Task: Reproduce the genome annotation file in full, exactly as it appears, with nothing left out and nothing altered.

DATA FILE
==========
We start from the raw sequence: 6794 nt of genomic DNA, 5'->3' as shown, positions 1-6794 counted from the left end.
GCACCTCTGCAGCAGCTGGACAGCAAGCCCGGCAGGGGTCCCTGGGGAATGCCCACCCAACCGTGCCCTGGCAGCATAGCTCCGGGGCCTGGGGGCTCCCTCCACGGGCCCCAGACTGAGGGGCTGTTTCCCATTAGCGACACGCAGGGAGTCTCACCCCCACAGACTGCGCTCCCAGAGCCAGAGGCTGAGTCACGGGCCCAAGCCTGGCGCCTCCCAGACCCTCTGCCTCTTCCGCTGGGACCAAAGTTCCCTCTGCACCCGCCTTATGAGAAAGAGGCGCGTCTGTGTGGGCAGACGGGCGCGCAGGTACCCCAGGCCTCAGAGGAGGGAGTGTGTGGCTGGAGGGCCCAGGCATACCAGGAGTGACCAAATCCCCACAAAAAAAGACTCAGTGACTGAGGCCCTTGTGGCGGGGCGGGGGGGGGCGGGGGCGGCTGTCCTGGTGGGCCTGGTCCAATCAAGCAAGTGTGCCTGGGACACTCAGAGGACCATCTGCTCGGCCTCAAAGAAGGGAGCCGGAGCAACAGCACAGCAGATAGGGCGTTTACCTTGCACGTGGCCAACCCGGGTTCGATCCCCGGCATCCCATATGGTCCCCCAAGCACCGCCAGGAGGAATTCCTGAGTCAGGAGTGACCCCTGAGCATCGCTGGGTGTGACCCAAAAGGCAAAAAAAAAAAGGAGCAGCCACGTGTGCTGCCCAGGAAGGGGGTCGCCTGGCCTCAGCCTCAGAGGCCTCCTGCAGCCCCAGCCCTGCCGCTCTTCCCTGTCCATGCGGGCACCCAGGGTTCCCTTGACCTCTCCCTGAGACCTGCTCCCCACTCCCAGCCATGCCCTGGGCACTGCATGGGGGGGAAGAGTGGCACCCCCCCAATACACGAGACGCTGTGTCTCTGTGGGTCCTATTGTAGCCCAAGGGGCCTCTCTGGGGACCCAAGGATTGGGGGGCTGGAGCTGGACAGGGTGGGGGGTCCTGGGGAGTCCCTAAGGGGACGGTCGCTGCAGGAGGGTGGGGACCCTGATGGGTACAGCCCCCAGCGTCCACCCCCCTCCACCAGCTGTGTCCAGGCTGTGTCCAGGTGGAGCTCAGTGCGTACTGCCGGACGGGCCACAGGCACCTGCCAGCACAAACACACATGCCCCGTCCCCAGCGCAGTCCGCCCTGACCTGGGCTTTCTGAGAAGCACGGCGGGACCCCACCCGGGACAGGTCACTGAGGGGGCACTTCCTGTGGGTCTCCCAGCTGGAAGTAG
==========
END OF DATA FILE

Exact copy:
We start from the raw sequence: 6794 nt of genomic DNA, 5'->3' as shown, positions 1-6794 counted from the left end.
GCACCTCTGCAGCAGCTGGACAGCAAGCCCGGCAGGGGTCCCTGGGGAATGCCCACCCAACCGTGCCCTGGCAGCATAGCTCCGGGGCCTGGGGGCTCCCTCCACGGGCCCCAGACTGAGGGGCTGTTTCCCATTAGCGACACGCAGGGAGTCTCACCCCCACAGACTGCGCTCCCAGAGCCAGAGGCTGAGTCACGGGCCCAAGCCTGGCGCCTCCCAGACCCTCTGCCTCTTCCGCTGGGACCAAAGTTCCCTCTGCACCCGCCTTATGAGAAAGAGGCGCGTCTGTGTGGGCAGACGGGCGCGCAGGTACCCCAGGCCTCAGAGGAGGGAGTGTGTGGCTGGAGGGCCCAGGCATACCAGGAGTGACCAAATCCCCACAAAAAAAGACTCAGTGACTGAGGCCCTTGTGGCGGGGCGGGGGGGGGCGGGGGCGGCTGTCCTGGTGGGCCTGGTCCAATCAAGCAAGTGTGCCTGGGACACTCAGAGGACCATCTGCTCGGCCTCAAAGAAGGGAGCCGGAGCAACAGCACAGCAGATAGGGCGTTTACCTTGCACGTGGCCAACCCGGGTTCGATCCCCGGCATCCCATATGGTCCCCCAAGCACCGCCAGGAGGAATTCCTGAGTCAGGAGTGACCCCTGAGCATCGCTGGGTGTGACCCAAAAGGCAAAAAAAAAAAGGAGCAGCCACGTGTGCTGCCCAGGAAGGGGGTCGCCTGGCCTCAGCCTCAGAGGCCTCCTGCAGCCCCAGCCCTGCCGCTCTTCCCTGTCCATGCGGGCACCCAGGGTTCCCTTGACCTCTCCCTGAGACCTGCTCCCCACTCCCAGCCATGCCCTGGGCACTGCATGGGGGGGAAGAGTGGCACCCCCCCAATACACGAGACGCTGTGTCTCTGTGGGTCCTATTGTAGCCCAAGGGGCCTCTCTGGGGACCCAAGGATTGGGGGGCTGGAGCTGGACAGGGTGGGGGGTCCTGGGGAGTCCCTAAGGGGACGGTCGCTGCAGGAGGGTGGGGACCCTGATGGGTACAGCCCCCAGCGTCCACCCCCCTCCACCAGCTGTGTCCAGGCTGTGTCCAGGTGGAGCTCAGTGCGTACTGCCGGACGGGCCACAGGCACCTGCCAGCACAAACACACATGCCCCGTCCCCAGCGCAGTCCGCCCTGACCTGGGCTTTCTGAGAAGCACGGCGGGACCCCACCCGGGACAGGTCACTGAGGGGGCACTTCCTGTGGGTCTCCCAGCTGGAAGTAG